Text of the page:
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Deductions

The Most Common Deductions for Self-Employed Workers

Mark Steber Chief Tax Information Officer Published On February 14, 2020

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This sector of the US economy is experiencing enormous growth, and with more people than ever becoming entrepreneurs, joining the gig economy, starting a small business, or otherwise working as self-employed professionals, it could pay to know how self-employment can impact your tax situation. 

One of the most important deductions is the new Qualified Business Income (QBI): Self-employed workers and small business owners might be eligible for a deduction of 20% of eligible income before taxes. The QBI deduction is available to taxpayers whose taxable income falls below $160,725 for individuals, or $321,400 for joint returns, and to certain taxpayers with higher business income. QBI is income from a trade or business in the US, such as rideshare driving, consulting, e-commerce, or reselling income. The deduction does not include wages earned as an employee and business-generated capital gains, interest, and dividend income.

In addition to the QBI deduction, here are seven of the most important and common deductions available to gig-economy workers, freelancers, contractors, the self-employed, small business owners, and entrepreneurs. Depending on their profession and whether they qualify for these deductions, these taxpayers may be able to deduct:

  1. Maintenance and repairs for vehicle upkeep and expenses, including oil, registration fees, insurance, parking fees and tolls, and depreciation (if you own the car or truck), or leasing costs: These may include the fees paid to a cab company for using its cars, or rental fees for a truck driver's trailer. You should be sure to keep a log of all job-related expenses, miles driven for business, and your total mileage for the year. You must have tracked all the miles and all the expenses to determine the business portion of the expenses.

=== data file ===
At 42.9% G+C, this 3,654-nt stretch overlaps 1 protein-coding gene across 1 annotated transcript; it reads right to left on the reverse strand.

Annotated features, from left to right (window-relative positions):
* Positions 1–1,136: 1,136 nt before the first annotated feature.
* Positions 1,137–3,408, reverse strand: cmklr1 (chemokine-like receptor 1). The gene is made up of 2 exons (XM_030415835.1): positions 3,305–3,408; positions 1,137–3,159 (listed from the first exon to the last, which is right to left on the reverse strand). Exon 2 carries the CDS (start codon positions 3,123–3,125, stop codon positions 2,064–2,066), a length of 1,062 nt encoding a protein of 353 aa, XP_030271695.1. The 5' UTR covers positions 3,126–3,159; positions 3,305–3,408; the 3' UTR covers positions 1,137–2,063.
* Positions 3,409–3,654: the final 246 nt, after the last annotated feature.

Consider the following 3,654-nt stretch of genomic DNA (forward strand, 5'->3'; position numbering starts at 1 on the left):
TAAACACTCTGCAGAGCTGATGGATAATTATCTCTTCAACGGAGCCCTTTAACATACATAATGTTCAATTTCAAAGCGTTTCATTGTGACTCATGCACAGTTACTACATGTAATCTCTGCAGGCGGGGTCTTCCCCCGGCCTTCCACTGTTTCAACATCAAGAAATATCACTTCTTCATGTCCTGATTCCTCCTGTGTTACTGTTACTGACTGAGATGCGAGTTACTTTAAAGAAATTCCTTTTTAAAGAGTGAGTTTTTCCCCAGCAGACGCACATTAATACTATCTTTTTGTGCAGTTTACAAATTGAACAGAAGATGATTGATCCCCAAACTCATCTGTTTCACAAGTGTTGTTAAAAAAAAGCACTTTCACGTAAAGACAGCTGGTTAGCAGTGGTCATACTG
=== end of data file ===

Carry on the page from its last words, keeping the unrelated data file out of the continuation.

2. Travel expenses including transportation, lodging, and incidental expenses such as laundry, phones, maid service, and others.
  3. Cost and maintenance of special work clothing. To be deductible, the clothing must be required for work and not suitable for everyday use – for example, safety shoes for a building contractor while on the construction site.
  4. State and local government licensing and regulatory fees as well as liability insurance premiums.
  5. Union and trade association dues as well as subscriptions to trade publications.
  6. The expenses associated with a home office as well as equipment and supplies.
  7. Continuing education for self and employees.

If you’ve made $600 or more from any one gig, you should receive Form 1099-MISC, and if you’ve been paid through a third party, you can expect to get Form 1099-K if you’ve been paid at least $20,000, or have at least 200 transactions. Even if you receive neither of these forms, you are still responsible for reporting – and paying taxes on – this income.

If you’re self-employed in America’s rapidly expanding gig economy, getting to know the tax deductions you might qualify for can help you stay ready and keep track of your job-related spending throughout the year. Don’t be surprised at tax time; stay informed and stay on top of your taxes.

About the Author

Mark Steber is Chief Tax Information Officer, responsible for key initiatives that support overall tax service delivery and quality assurance. Mark also serves as a Jackson Hewitt liaison with the Internal Revenue Service, states, and other government authorities. With over 30 years of tax experience and deep knowledge of the federal and state tax codes, Mark is widely referenced as an expert on consumer income tax issues, especially electronic-tax and data-protection issues.

View Mark's LinkedIn Profile Jackson Hewitt Editorial Policy

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